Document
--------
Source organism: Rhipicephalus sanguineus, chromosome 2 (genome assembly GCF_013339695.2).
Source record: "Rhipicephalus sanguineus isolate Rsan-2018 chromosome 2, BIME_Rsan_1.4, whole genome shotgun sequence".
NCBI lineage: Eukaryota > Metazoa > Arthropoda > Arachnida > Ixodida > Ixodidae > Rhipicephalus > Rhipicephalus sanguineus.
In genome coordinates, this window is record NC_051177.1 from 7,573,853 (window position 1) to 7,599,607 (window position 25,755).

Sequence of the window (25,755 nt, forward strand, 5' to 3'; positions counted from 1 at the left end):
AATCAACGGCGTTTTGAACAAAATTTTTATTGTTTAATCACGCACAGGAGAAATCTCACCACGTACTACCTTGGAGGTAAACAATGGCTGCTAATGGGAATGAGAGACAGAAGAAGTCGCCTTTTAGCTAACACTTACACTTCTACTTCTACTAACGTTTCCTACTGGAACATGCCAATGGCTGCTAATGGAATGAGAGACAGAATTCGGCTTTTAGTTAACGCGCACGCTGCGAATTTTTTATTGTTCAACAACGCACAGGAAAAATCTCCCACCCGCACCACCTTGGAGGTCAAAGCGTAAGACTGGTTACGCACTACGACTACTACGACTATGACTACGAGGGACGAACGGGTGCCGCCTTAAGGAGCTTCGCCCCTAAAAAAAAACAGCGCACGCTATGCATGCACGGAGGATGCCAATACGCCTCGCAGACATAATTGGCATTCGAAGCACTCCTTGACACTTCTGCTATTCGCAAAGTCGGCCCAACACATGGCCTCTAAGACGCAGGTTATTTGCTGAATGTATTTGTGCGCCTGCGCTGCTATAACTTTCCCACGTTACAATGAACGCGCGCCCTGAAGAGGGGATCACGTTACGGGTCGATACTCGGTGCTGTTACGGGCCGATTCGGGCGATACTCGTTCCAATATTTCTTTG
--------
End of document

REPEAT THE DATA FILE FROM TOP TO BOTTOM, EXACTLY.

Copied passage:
Source organism: Rhipicephalus sanguineus, chromosome 2 (genome assembly GCF_013339695.2).
Source record: "Rhipicephalus sanguineus isolate Rsan-2018 chromosome 2, BIME_Rsan_1.4, whole genome shotgun sequence".
NCBI lineage: Eukaryota > Metazoa > Arthropoda > Arachnida > Ixodida > Ixodidae > Rhipicephalus > Rhipicephalus sanguineus.
In genome coordinates, this window is record NC_051177.1 from 7,573,853 (window position 1) to 7,599,607 (window position 25,755).

Sequence of the window (25,755 nt, forward strand, 5' to 3'; positions counted from 1 at the left end):
AATCAACGGCGTTTTGAACAAAATTTTTATTGTTTAATCACGCACAGGAGAAATCTCACCACGTACTACCTTGGAGGTAAACAATGGCTGCTAATGGGAATGAGAGACAGAAGAAGTCGCCTTTTAGCTAACACTTACACTTCTACTTCTACTAACGTTTCCTACTGGAACATGCCAATGGCTGCTAATGGAATGAGAGACAGAATTCGGCTTTTAGTTAACGCGCACGCTGCGAATTTTTTATTGTTCAACAACGCACAGGAAAAATCTCCCACCCGCACCACCTTGGAGGTCAAAGCGTAAGACTGGTTACGCACTACGACTACTACGACTATGACTACGAGGGACGAACGGGTGCCGCCTTAAGGAGCTTCGCCCCTAAAAAAAAACAGCGCACGCTATGCATGCACGGAGGATGCCAATACGCCTCGCAGACATAATTGGCATTCGAAGCACTCCTTGACACTTCTGCTATTCGCAAAGTCGGCCCAACACATGGCCTCTAAGACGCAGGTTATTTGCTGAATGTATTTGTGCGCCTGCGCTGCTATAACTTTCCCACGTTACAATGAACGCGCGCCCTGAAGAGGGGATCACGTTACGGGTCGATACTCGGTGCTGTTACGGGCCGATTCGGGCGATACTCGTTCCAATATTTCTTTG